partially dead brushed hub motor, why?

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aaronski
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partially dead brushed hub motor, why?

Hi,

I'm experiencing an odd issue with my no-name brushed hub motor ebike. I was running it full throttle up hill and after about 2 minutes I noticed that in a single rotation of the wheel I was only getting power for about 20% of the rotation. When riding it will surge power on and off as the wheel rotates. What could be causing this partial failure? I'm mostly just trying to understand the problem, I've already decided this is not nearly enough power for me, but that's a separate posting ;-)

Ken68
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Re: partially dead brushed hub motor, why?

It could be a few things;

- check the wiring connections to the motor and make sure all wiring connections are properly connected
- disassemble your motor and check and clean the brushes and the commutator
- some of the windings on the rotor may have failed, replace the rotor if it is damaged
- some of the magnets may have been overheated and lost some of their magnetism, this would make the motor lose power on that side of the motor, replace the magnets if possible or replace the motor

Good luck in troubleshooting your E-Bike, I hope this helps you.

Thanks,
Ken Finch

aaronski
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Re: partially dead brushed hub motor, why?

Thanks Ken, I'll check just as you suggested. The way it failed makes me think winding or commutator/brushes. The power was uneven, I let it cool off and it totally tanked on me. I'll disassemble tomorrow and take a closer look. Comparing my motor to the pictures on the forum really shows that mine is el-cheapo. Live, learn and upgrade I guess.

Ken68
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Re: partially dead brushed hub motor, why?

You are welcome and good luck.

Thanks,
Ken Finch

aaronski
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Re: partially dead brushed hub motor, why?

Hi Ken,

Thanks for your advice, all fixed. It looks like the brush(actually a carbon rod) on the positive side is half the length of the negative side and not coming into contact with the commutator. I stretched the spring that pushes it up so it would have full contact as a temp fix. Is there someplace to get replacement brushes for a no name motor? Also, is it normal for the motor to smell horribly like burnt plastic, look like crap and have bits of solder floating around everywhere in it, or do i have a crap motor? This was all well and good for learning, but I'm thinking a BMC geared hub motor is in my future.

Thanks!
Aaronski

Ken68
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Re: partially dead brushed hub motor, why?

Do not get mad at me, but no it should not have a burnt smell or have solder all over it. That is a definite sign the motor has been severely overheated and really on it's last legs. Even if you replace the brushes the motor still will not run properly and will not last too long at all. My suggestion is toss it and buy a nice brushless controller and a nice brushless motor. Brushless motors do not have any brushes at all. The only moving part inside the motor is the sealed bearings on each side of the motor case supporting the rotor, and those bearings usually last the lifetime of the motor with no maintenance required, just use the motor and that is it. Plus brushless motors are a lot more efficient then brushed motors which means you get more range out of your batteries.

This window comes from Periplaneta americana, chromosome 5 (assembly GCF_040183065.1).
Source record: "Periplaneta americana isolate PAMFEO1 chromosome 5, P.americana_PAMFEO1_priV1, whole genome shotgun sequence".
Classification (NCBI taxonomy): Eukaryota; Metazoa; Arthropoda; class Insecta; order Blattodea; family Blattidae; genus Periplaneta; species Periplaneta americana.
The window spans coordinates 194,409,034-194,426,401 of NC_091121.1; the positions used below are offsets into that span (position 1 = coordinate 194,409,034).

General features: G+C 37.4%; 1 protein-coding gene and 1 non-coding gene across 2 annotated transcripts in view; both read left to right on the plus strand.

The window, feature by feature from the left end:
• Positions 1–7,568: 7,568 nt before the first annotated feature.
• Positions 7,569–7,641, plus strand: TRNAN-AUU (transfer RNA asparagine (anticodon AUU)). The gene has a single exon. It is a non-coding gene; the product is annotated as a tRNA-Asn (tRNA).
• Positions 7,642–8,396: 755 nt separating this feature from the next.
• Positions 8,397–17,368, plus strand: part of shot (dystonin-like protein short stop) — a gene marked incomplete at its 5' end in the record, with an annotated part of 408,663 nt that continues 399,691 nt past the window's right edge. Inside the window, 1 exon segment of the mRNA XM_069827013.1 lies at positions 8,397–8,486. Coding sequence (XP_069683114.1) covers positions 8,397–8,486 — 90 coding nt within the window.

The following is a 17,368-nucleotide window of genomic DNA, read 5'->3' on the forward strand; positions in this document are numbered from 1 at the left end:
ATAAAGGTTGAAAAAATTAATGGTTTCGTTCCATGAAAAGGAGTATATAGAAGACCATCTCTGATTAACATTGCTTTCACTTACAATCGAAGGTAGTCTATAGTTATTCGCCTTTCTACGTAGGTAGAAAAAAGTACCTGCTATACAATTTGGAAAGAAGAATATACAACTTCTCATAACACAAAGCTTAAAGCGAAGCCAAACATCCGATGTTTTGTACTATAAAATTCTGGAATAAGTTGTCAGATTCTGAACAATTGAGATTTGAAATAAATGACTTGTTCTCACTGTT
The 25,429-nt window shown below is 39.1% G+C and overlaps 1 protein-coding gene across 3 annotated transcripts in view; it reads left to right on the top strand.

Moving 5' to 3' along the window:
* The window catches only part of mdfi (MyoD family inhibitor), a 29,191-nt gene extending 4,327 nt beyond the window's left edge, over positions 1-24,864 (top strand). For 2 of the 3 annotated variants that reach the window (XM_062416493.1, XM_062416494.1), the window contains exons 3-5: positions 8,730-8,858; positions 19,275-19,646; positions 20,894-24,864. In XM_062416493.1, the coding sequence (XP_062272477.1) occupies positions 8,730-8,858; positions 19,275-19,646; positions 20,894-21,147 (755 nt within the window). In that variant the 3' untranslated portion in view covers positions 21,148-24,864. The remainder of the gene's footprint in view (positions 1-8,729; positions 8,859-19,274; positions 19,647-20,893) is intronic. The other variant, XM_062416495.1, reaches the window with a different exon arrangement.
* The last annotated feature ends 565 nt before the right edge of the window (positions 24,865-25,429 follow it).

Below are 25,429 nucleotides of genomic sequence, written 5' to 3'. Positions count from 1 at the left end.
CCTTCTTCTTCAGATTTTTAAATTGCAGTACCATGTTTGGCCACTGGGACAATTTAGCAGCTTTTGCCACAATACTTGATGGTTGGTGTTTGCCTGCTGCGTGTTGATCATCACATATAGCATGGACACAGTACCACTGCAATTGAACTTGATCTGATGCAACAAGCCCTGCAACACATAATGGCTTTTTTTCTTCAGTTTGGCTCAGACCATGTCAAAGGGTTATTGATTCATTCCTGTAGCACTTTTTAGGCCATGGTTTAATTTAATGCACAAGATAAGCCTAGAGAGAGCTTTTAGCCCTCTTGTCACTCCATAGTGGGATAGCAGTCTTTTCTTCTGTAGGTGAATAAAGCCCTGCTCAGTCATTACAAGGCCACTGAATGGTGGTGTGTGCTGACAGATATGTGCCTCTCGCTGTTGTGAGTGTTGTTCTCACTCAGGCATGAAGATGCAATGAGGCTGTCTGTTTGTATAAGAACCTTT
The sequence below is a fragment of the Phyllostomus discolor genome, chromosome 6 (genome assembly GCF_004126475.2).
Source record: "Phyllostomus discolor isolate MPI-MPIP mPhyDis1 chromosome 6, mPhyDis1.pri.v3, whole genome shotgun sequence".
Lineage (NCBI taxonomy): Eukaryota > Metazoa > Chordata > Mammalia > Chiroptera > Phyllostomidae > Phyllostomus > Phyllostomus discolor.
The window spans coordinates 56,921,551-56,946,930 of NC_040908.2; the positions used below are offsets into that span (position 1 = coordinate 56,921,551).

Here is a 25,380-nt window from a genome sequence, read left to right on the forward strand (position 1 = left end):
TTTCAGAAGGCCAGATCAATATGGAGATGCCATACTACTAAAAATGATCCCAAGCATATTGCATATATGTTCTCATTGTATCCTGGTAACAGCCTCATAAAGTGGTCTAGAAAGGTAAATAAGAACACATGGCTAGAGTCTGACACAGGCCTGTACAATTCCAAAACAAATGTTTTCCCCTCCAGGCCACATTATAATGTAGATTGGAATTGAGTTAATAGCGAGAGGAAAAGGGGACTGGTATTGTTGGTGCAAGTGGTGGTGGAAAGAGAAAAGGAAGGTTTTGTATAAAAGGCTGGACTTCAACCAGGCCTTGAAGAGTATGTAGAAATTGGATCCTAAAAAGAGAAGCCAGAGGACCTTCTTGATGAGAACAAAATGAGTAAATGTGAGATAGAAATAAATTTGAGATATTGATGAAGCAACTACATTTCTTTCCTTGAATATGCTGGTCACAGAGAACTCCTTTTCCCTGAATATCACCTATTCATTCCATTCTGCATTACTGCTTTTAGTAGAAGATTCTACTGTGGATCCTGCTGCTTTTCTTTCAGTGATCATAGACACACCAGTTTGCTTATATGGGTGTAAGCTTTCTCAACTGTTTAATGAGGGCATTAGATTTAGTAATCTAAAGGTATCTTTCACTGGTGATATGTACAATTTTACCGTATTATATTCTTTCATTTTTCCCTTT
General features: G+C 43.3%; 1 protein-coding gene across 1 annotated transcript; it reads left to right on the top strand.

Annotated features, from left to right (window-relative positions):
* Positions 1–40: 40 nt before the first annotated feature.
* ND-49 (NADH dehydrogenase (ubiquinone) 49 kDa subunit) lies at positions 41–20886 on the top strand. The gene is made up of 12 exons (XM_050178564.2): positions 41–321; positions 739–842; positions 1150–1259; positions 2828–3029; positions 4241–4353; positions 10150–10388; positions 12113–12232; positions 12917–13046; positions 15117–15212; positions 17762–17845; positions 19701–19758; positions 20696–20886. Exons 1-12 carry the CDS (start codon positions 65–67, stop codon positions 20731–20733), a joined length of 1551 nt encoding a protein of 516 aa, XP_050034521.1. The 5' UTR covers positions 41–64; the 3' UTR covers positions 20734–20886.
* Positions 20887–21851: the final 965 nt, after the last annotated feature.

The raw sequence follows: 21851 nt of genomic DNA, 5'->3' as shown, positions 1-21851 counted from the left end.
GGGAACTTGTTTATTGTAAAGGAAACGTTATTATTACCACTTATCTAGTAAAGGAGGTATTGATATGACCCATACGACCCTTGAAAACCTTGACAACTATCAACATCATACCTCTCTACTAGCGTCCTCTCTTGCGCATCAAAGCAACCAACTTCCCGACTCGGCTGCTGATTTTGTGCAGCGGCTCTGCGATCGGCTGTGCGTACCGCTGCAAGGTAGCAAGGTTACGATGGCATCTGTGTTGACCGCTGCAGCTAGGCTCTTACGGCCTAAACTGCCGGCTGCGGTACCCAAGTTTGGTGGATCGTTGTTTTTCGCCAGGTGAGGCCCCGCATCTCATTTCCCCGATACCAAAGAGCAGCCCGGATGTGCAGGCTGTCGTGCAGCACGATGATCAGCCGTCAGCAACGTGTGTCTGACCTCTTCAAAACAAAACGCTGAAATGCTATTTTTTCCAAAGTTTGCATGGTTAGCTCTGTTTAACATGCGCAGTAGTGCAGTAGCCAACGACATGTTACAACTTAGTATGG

Thanks,
Ken Finch

Ken68
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Last seen: 6 years 3 months ago
Joined: Tuesday, August 5, 2008 - 12:37
Points: 138
Re: partially dead brushed hub motor, why?

Do not get mad at me, but no it should not have a burnt smell or have solder all over it. That is a definite sign the motor has been severely overheated and really on it's last legs. Even if you replace the brushes the motor will not run properly and will not last too long at all. My suggestion is toss it and by a nice brushless controller and a nice brushless motor. Brushless motors do not have any brushes at all. The only moving part inside the motor is the sealed bearings on each side of the motor case supporting the rotor, and those bearings usually last the lifetime of the motor with no maintenance required, just use the motor and that is it. Plus brushless motors are a lot more efficient then brushed motors which means you get more range out of your batteries.

Thanks,
Ken Finch

mf70
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Re: partially dead brushed hub motor, why?

That's a heavily overloaded motor. Before you put effort into fixing it, read:

http://visforvoltage.org/forum/6623-looking-replacement-brushes.

Brush motor technology isn't ~bad~, but there are real limits to their power, and real steps to be followed in rebuilding them.

aaronski
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Re: partially dead brushed hub motor, why?

Whole kit has been replaced by a 600w BMC kit and 48v Lifepo. Much much better. I'm trying to adapt the brushed kit for my wife's bike which only goes 10 miles a year. ;-)

james joule
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Re: partially dead brushed hub motor, why?

Hi do you want to sell the burned out motor , cheers james

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